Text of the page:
May 27, 2011

Worldwide Reaction to Fukushima

The Swiss cabinet called for the decommissioning of the country's five nuclear power reactors and new energy sources to replace them. The recommendation would result in the Swiss reactors going offline between 2019 and 2034.

Meanwhile in earthquake prone Italy, the Italian government has won a confidence vote on measures that include shelving plans to build new nuclear power plants. Earthquake-prone Italy is the only member of the G8 nations that does not produce nuclear power. Italians voted against it in a 1987 referendum after the Chernobyl nuclear catastrophe.

In Germany, Merkel said the year 2022 was "the right space of time" to set as a goal for Germany's total withdrawal from nuclear power. 


At the same time Sarkozy is maintaining France's dependence on atomic energy, and UK Prime Minister David Cameron warned against a "rush to judgement" on nuclear safety. The UK and France have also managed to have terror attacks excluded from a series of new nuclear safety tests in response to the crisis at Fukushima.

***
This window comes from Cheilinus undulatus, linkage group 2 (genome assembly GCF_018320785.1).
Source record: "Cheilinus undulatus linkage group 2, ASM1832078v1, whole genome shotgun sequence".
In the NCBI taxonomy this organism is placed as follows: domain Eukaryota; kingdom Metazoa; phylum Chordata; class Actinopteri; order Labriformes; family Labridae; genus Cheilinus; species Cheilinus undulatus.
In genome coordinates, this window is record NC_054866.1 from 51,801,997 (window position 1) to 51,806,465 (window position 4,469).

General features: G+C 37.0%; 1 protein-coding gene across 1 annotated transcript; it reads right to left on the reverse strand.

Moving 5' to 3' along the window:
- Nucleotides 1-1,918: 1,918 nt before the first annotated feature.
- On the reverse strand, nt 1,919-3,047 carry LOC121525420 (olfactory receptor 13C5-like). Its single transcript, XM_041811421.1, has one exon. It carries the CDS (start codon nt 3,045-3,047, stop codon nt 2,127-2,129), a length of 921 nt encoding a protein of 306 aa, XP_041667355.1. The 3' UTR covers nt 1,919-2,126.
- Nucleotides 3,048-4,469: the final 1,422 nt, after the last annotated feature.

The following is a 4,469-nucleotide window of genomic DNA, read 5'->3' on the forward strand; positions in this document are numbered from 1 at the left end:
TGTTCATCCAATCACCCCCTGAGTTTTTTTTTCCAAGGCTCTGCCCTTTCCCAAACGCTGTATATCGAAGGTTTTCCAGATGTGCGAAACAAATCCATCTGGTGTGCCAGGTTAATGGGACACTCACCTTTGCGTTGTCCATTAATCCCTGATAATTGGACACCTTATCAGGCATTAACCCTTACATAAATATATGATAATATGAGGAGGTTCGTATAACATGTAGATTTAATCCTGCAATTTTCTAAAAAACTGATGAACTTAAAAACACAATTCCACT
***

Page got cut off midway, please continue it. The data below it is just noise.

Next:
Japan will aim to generate at least 20 per cent of its electricity from renewable source by the 2020s. Prior to the disaster, Japan was the world's third-largest user of nuclear power and was seeking to meet half of its electricity needs by 2030 with new reactors, up from around 30 per cent currently.


Prime Minister Naoto Kan said Japan would work to cut solar power generation costs to one-third of the current level by 2020 and one-sixth a decade later, while aiming to fit solar panels on 10 million roofs by 2030.
"We will do everything we can to make renewable energy our base form of power, overcoming hurdles of technology and cost," Kan said.









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